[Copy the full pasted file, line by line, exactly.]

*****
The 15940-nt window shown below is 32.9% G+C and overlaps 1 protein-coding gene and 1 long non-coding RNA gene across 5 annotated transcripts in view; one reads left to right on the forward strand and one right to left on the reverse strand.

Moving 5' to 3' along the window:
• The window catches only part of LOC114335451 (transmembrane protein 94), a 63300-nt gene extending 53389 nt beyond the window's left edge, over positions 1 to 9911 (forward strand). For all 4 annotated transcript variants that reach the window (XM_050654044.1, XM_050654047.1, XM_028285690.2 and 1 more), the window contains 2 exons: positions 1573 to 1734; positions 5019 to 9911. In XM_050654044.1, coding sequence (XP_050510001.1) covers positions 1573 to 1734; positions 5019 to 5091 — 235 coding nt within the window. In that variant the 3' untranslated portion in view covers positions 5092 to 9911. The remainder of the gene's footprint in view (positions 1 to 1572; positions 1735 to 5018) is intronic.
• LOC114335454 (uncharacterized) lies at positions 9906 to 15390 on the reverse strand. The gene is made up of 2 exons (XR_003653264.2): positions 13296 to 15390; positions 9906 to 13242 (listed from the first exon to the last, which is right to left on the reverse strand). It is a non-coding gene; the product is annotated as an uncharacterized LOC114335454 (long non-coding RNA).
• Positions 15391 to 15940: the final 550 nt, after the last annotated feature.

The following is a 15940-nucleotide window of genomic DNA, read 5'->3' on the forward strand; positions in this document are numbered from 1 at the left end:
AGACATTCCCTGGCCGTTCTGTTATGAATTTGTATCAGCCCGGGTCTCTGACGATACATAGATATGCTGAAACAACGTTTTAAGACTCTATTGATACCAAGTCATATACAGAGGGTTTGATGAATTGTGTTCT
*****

The 15940-nt window shown below is 32.9% G+C and overlaps 1 protein-coding gene and 1 long non-coding RNA gene across 5 annotated transcripts in view; one reads left to right on the forward strand and one right to left on the reverse strand.

Moving 5' to 3' along the window:
• The window catches only part of LOC114335451 (transmembrane protein 94), a 63300-nt gene extending 53389 nt beyond the window's left edge, over positions 1 to 9911 (forward strand). For all 4 annotated transcript variants that reach the window (XM_050654044.1, XM_050654047.1, XM_028285690.2 and 1 more), the window contains 2 exons: positions 1573 to 1734; positions 5019 to 9911. In XM_050654044.1, coding sequence (XP_050510001.1) covers positions 1573 to 1734; positions 5019 to 5091 — 235 coding nt within the window. In that variant the 3' untranslated portion in view covers positions 5092 to 9911. The remainder of the gene's footprint in view (positions 1 to 1572; positions 1735 to 5018) is intronic.
• LOC114335454 (uncharacterized) lies at positions 9906 to 15390 on the reverse strand. The gene is made up of 2 exons (XR_003653264.2): positions 13296 to 15390; positions 9906 to 13242 (listed from the first exon to the last, which is right to left on the reverse strand). It is a non-coding gene; the product is annotated as an uncharacterized LOC114335454 (long non-coding RNA).
• Positions 15391 to 15940: the final 550 nt, after the last annotated feature.

The following is a 15940-nucleotide window of genomic DNA, read 5'->3' on the forward strand; positions in this document are numbered from 1 at the left end:
AGACATTCCCTGGCCGTTCTGTTATGAATTTGTATCAGCCCGGGTCTCTGACGATACATAGATATGCTGAAACAACGTTTTAAGACTCTATTGATACCAAGTCATATACAGAGGGTTTGATGAATTGTGTTCT